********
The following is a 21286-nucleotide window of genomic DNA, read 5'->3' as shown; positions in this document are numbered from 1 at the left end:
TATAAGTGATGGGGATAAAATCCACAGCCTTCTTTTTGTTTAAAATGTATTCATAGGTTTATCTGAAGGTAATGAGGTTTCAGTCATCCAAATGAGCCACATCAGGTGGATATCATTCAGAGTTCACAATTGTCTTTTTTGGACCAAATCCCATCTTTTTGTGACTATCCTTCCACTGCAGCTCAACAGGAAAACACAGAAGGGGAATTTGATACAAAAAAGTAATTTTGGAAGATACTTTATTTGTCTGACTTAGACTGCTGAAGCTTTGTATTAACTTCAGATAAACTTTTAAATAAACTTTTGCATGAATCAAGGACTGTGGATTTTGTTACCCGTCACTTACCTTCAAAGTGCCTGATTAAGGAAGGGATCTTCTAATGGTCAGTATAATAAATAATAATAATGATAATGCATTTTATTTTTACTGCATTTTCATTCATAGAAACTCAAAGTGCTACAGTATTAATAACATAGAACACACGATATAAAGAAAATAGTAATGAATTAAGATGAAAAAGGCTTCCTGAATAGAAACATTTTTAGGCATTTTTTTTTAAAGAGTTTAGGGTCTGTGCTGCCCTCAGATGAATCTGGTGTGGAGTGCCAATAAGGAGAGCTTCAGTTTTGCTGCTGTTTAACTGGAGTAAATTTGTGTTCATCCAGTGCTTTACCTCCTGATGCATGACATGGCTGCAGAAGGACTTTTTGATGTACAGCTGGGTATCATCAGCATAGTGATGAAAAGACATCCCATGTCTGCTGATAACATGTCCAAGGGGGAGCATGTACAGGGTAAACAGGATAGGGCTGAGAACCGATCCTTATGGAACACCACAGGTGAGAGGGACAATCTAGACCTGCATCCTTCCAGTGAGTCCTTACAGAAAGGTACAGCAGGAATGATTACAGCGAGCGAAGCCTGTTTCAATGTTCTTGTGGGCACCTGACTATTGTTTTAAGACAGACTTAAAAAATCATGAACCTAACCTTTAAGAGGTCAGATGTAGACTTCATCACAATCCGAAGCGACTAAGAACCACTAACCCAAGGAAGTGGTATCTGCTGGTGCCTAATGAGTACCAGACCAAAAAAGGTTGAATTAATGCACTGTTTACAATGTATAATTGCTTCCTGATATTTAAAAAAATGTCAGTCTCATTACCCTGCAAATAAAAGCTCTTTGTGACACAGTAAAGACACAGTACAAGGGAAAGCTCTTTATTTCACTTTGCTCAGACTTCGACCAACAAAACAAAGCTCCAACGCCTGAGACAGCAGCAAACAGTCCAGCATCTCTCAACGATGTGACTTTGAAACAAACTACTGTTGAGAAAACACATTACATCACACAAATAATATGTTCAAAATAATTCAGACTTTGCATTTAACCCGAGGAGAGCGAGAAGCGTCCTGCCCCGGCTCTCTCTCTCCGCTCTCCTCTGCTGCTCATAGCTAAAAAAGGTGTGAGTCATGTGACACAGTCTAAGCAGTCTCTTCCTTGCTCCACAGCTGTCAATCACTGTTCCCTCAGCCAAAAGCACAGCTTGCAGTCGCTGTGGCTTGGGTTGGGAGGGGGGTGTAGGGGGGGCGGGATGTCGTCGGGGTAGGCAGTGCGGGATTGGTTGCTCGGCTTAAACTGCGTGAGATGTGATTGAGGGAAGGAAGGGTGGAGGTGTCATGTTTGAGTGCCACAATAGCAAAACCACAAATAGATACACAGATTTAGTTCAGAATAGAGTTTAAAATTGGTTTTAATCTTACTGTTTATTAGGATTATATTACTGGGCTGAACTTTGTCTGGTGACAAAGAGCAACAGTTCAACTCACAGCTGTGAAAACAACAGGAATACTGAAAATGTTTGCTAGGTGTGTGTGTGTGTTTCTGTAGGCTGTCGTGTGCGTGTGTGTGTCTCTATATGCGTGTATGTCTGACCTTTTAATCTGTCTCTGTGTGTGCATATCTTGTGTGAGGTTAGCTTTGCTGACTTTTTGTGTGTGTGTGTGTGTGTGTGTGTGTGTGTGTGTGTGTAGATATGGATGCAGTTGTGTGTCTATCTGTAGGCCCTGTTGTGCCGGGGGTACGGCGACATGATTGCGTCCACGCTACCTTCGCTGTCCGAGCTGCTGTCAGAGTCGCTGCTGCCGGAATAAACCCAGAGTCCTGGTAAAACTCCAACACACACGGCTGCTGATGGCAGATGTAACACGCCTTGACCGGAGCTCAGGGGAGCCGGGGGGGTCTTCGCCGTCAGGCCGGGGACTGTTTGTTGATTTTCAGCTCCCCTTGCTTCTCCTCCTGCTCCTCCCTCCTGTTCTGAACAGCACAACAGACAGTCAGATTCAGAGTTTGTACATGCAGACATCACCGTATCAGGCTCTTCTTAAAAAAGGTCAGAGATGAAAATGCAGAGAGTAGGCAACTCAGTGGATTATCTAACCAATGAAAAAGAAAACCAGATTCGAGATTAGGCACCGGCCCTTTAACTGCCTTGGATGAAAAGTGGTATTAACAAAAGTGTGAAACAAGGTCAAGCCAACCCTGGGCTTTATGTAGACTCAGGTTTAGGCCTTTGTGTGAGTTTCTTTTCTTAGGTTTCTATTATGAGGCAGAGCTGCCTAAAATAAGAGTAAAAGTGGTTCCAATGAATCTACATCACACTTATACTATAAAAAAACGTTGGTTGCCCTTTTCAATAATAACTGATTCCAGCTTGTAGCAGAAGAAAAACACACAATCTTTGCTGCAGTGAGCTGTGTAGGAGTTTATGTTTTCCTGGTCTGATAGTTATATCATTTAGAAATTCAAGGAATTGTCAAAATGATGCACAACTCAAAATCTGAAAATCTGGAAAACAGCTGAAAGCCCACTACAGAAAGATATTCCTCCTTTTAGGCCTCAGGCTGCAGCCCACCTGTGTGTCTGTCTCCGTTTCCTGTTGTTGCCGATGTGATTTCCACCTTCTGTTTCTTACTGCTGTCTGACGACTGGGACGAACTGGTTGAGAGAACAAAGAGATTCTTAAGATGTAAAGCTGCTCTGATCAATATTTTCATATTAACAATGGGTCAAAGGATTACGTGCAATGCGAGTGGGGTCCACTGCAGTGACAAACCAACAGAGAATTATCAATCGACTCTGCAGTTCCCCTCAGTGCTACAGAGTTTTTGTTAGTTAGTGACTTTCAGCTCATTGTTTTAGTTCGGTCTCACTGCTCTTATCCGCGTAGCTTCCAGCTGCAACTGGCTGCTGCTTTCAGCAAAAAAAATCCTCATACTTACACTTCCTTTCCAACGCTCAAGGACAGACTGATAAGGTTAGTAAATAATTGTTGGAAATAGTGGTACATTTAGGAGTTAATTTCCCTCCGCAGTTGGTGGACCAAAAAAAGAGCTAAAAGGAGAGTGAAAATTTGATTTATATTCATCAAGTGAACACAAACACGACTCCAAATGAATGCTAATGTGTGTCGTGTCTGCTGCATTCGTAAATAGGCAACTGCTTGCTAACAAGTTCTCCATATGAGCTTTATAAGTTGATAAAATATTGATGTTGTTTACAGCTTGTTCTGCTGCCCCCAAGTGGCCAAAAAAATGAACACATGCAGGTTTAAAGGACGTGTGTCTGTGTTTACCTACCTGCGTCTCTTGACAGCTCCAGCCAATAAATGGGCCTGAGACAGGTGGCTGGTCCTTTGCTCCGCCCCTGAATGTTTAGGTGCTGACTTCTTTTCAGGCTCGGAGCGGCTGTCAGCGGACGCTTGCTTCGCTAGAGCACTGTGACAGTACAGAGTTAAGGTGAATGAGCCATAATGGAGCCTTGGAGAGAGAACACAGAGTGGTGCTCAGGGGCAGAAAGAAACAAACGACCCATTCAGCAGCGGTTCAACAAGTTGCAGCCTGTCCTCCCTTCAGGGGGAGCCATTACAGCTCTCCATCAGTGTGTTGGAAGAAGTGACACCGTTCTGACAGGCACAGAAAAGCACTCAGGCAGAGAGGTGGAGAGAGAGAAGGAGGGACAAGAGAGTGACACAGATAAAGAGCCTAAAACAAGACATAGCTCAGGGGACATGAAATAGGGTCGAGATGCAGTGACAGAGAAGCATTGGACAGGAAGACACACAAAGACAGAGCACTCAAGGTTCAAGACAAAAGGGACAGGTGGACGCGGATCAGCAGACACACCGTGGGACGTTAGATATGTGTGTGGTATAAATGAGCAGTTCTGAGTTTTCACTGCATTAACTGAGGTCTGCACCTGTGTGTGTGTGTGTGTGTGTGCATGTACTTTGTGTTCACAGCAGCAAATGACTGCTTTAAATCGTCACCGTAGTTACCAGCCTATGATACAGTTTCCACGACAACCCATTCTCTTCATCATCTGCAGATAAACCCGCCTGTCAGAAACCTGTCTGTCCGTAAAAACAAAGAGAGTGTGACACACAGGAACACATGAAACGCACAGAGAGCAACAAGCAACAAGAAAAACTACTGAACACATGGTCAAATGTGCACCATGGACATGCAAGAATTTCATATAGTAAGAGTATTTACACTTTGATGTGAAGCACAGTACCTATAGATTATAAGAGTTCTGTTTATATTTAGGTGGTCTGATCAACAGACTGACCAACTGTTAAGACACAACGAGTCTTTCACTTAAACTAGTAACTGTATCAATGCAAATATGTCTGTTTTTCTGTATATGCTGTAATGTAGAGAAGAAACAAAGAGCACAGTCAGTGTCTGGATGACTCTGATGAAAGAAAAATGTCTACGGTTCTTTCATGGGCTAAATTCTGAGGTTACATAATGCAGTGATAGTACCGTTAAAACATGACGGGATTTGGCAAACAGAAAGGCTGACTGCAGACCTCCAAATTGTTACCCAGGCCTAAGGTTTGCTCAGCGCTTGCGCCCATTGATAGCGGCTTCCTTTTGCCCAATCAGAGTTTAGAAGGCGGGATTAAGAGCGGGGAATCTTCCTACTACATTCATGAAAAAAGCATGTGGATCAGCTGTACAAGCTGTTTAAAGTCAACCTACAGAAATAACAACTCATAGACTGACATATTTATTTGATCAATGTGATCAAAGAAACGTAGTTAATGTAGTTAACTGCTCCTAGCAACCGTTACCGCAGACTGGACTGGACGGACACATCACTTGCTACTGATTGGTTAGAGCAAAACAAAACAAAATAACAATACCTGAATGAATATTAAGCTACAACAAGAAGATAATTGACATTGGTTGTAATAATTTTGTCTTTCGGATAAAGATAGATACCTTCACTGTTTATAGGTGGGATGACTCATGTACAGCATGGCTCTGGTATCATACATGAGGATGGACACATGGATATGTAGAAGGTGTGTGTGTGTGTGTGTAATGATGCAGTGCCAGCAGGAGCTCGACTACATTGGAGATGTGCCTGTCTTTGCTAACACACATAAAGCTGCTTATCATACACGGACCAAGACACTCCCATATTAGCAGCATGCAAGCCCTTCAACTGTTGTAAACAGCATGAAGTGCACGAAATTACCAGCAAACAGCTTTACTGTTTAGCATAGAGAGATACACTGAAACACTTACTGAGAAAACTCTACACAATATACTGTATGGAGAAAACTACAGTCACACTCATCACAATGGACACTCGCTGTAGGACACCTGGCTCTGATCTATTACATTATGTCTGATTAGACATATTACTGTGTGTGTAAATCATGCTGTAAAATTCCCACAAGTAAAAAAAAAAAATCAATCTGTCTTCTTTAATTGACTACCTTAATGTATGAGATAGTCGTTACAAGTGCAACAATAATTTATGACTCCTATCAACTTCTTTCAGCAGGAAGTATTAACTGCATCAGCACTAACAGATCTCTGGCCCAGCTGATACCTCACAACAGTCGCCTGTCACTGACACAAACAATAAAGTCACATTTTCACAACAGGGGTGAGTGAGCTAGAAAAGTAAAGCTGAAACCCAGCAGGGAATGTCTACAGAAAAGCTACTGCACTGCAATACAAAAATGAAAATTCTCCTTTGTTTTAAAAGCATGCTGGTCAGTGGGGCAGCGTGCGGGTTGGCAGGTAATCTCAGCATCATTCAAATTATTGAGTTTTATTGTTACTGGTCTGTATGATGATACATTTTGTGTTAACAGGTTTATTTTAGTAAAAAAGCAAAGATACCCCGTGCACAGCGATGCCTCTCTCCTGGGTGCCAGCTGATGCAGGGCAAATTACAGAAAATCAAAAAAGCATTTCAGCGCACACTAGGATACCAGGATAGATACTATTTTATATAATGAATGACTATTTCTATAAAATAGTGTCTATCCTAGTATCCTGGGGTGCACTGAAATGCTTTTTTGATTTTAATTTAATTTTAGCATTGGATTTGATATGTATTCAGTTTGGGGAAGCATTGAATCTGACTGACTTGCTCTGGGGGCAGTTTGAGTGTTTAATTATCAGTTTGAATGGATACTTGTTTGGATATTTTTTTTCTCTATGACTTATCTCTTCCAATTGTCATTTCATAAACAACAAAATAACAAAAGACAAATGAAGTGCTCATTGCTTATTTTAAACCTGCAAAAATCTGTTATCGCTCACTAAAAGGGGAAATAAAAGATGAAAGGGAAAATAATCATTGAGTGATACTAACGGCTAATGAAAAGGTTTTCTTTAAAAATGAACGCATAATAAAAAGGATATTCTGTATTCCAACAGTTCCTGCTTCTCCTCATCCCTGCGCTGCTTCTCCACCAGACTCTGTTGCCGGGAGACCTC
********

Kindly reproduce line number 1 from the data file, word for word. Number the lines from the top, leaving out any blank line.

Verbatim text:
The following is a 21286-nucleotide window of genomic DNA, read 5'->3' as shown; positions in this document are numbered from 1 at the left end: